Before I conclude, Barry strikes a few more lines concerning the nature of a virus (he called it a hunter on a mission; a bug that is as determined to get into a host system as a squirrel is to get into a bird feeder – it eventually succeeds).
Barry notes the utter chaos that ensued in the Fall of 1918 at Camp Grant. Each patient and the staff were all masked and sterilization was in place. Still, the numbers of infection and deaths rose shockingly. “It wasn’t enough” (Barry, 214). After noting that “public trust” in the Medical Profession (mainly through AMA and its still respected publication, JAMA) was only recently established (remember, this is 1918 – decades before “scientific” advancements were just coming into focus in medicine whereas before, what was called “quackery” or “medicine voodoo”). Medicine was supposed to be the “cure all”. That fell apart. “The masks worn by millions were useless as designed and could not prevent influenza. Only preventing exposure to the virus could” (Barry, 358-359). There were three “waves” of the Influenza killer from 1918-1919. San Francisco fared well in the second wave. A newspaper ad read, “Wear a mask and save your life”, adding that it was “99% proof against” the virus (Barry, 374-375). The Red Cross gave out 100,000 masks. San Franciscans were celebrating in the Fall of 1918 that they had ridden the wave and come out relatively unharmed. They took every precaution. “They were the mistaken. The masks were useless….the city had simply been lucky. Two weeks later, the third wave struck” (Barry, 375). It was, after all was said and done, the epicenter for one of the highest death rates in the US. Needless to say, “The overwhelming majority of victims, especially in the Western world, recovered quickly and fully” (Barry, 378).
So. What now? How long with this new corona virus do its thing? The one thing that appears missing from Barry’s marvelous book (reminding you again that it was written in 2004) is that during the 1918-19 plague, politics did not really play a hand. Neither did “race.” No one was “blaming” the current administration (Woodrow Wilson, who largely did not “respond” in any overhauling measure – dealing with the tail end of World War 1 in November, 1918). What would become the Eighteenth Amendment, the prohibition of alcohol, was fiercely debated from 1917 to January of 1919 in Washington and abroad. A year later, 1920, booze was illegal. A world war, an Amendment, and women on the verge of voting (1920). The ant-prohibitionists were the “evil” of society for a time. “Convince the majority that they faced wicked people and the miscreants rights disappear” (Hellfire Nation: The Politics of Sin in American History, James A. Morone, Yale University Press, 2003, p. 316). The “majority” and the “wicked people” ebb and flow with the issue always being a morality that is in the hands of whatever tasty wave happens to be in full swell and curl. “Moralizing politics rolls right over the liberal limits…what counts for evil? The answer is contested, changing and constantly up for political grabs. Moral politics in the United State is hotheaded and unstable” (ibid., 317). That’s how things work because morals cannot be dictated by the Paternal State, as everyone would say in their own way: except for my own times when the Paternal State happens to be dictating my morals with which I agree. And one cannot say, “well, the law says.” If America has shown anything it has shown this: laws change. And, yet, Americans got through it (and women got to vote). Provided that God in his Grace steers us through his wrathful displeasure and gives us yet another reprieve in his patience – to either go on sinning, or fall on the knees in worship – we will make it out of this. Mask or no mask. Republican or Democrat. Liberalism and Leftist ideology, or biblical politics. The fight continues. The dying will die. And the living will have to manage when we look back on this year and wonder, what the hell was that? Right now we are engaged in a culture that views the President as Doctor, Scientist, Theologian, and Global Healer and Chief. That wasn’t the case in Wilson’s day. Thus, we have accepted something in the air that has changed our perspective on “what’s the Government supposed to do” about my condition and problems. What may happen is that we will get a Government that says this: This is what you will do. You have no choice. Let us wait upon the Lord to see what He will bring us.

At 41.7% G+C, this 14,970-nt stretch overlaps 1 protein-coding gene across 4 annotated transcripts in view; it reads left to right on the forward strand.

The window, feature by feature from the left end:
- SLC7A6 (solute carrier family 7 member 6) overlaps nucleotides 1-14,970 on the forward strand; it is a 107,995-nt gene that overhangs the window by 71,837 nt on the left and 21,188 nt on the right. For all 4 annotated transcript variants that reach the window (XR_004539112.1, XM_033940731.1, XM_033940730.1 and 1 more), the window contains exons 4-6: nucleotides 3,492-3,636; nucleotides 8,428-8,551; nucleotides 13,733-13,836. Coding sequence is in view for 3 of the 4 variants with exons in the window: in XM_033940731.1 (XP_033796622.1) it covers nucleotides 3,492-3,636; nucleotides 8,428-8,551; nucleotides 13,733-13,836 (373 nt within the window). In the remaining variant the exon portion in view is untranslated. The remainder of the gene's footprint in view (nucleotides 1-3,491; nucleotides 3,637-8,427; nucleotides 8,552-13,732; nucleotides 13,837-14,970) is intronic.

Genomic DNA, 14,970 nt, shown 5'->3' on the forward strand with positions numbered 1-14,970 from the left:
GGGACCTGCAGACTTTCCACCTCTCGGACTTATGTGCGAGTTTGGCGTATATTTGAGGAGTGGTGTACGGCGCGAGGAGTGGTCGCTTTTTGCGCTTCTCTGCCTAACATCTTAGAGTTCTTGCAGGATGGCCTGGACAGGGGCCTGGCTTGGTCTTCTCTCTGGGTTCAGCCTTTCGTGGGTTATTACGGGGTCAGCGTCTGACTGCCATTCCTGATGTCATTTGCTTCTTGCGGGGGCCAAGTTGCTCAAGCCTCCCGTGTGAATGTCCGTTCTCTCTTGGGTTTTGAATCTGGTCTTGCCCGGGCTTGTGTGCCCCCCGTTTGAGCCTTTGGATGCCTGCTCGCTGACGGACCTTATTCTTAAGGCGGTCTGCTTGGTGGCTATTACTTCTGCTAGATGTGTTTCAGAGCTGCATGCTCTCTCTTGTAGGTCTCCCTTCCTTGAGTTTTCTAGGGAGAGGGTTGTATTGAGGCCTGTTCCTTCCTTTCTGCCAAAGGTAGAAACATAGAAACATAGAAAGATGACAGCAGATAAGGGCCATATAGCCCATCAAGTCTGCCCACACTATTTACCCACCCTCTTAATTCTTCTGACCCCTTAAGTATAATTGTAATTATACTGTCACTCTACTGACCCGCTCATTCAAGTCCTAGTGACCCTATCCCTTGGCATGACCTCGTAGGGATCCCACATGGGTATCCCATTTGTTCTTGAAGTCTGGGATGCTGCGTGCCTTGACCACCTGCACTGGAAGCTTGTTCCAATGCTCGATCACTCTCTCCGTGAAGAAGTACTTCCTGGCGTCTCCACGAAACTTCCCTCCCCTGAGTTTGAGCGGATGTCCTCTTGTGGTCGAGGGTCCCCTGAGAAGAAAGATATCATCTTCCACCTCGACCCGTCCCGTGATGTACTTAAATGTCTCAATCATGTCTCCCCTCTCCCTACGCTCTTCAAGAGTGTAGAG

Samuel M. Frost has gained the recognition of his family, peers, colleagues, church members, and local community as a teacher and leader. Samuel was raised in the Foursquare Gospel tradition and continued in the rising Charismatic Movement of the early 1980’s. While serving in local congregations he was admitted to Liberty Christian College in Pensacola, Florida where he lived on campus for four years earning his Bachelor’s of Theology degree. It was there under the tutelage of Dr. Dow Robinson (Summer Institutes of Linguistics), and Dr. Frank Longino (Dallas Theological Seminary) that he was motivated to pursue a career in Theology. Dr. Robinson wrote two books on Linguistics, Workbook on Phonological Analysis (SIL, 1970) and Manuel for Bilingual Dictionaries: Textbook (SIL, 1969). It was under these teachers’ guidance that Frost entered into his Master’s studies, being granted a scholarship for Greek I and II at Pentecostal Theological Seminary, accredited, in Cleveland, Tennessee (adjunct of Lee University). Frost completed his study under Dr. French Arrington (The Ministry of Reconciliation, Baker Books, 1980), who used the text of J. Gresham Machen, New Testament Greek for Beginners.